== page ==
Creep results

Figure 2 show the typical shapes of the creep rate versus strain creep curves. In general, the shape of the curves is conventional, with a short primary region, minimum creep rate range, and extended tertiary stage. Figure 2c, in particular, shows that at least the value of the minimum creep rate obtained in the VLE under 675 MPa at 427 °C, and 540 °C at 482 °C, could be somewhat overestimated, since the load was possibly increased before the true minimum creep rate range was attained.

Figure 2
figure 2

Strain rate vs. strain curves. Representative strain rate vs. strain curves for CLEs (a,b) and VLEs (c).

Figure 3a,b show the dependence of the minimum creep rate on true stress. The creep data roughly align the curves, whose slopes strongly increase with decreasing stress.

Figure 3
figure 3

Minimum creep rate and hardness. Dependence on applied stress (true stress in correspondence of the minimum creep rate) (a,b), and HRC (samples head) as a function of total exposure at 427 and 482 °C (c). Broken lines in (a,b) connect the data obtained in the same VLE.

This behaviour is typical of particle-strengthened materials14,15. The datum obtained under the lowest stress at 482 °C substantially deviates from the curve, which suggests either that the minimum creep rate was overestimated by the VLE, or that the material underwent substantial softening due to long high-temperature exposure.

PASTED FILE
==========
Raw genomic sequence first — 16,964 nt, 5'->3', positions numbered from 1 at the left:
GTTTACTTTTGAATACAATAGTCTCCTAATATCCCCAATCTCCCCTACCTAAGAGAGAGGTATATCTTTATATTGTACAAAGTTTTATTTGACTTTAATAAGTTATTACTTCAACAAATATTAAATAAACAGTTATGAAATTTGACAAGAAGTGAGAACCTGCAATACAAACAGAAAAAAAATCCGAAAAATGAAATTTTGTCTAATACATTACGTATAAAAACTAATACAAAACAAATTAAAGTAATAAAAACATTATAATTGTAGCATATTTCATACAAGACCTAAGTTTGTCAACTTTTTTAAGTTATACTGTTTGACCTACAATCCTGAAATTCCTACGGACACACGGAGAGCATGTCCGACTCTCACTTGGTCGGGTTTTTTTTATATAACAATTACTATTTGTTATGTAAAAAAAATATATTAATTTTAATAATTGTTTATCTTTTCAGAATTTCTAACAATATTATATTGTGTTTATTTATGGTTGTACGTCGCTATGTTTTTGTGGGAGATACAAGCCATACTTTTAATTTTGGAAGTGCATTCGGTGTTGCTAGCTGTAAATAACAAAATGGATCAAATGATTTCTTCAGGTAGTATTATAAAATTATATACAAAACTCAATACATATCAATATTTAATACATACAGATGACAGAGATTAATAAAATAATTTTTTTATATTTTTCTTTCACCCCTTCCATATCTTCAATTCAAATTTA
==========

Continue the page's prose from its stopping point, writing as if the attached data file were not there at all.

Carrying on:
Interestingly, the data for the second loading in the VLEs deviate considerably from the curves obtained for the CLEs. In particular, the minimum creep rate observed after a load change is invariably much lower than the value obtained under the same load in the CLE. As a result, the slope of the straight line connecting the two minimum creep rate values obtained in each VLE, which ranges between 12 and 29, is substantially lower than the that observed in case of the whole curve in the same interval of strain rates. This evidence demonstrates that high-temperature exposure results in a substantial increase in the creep strength in most cases.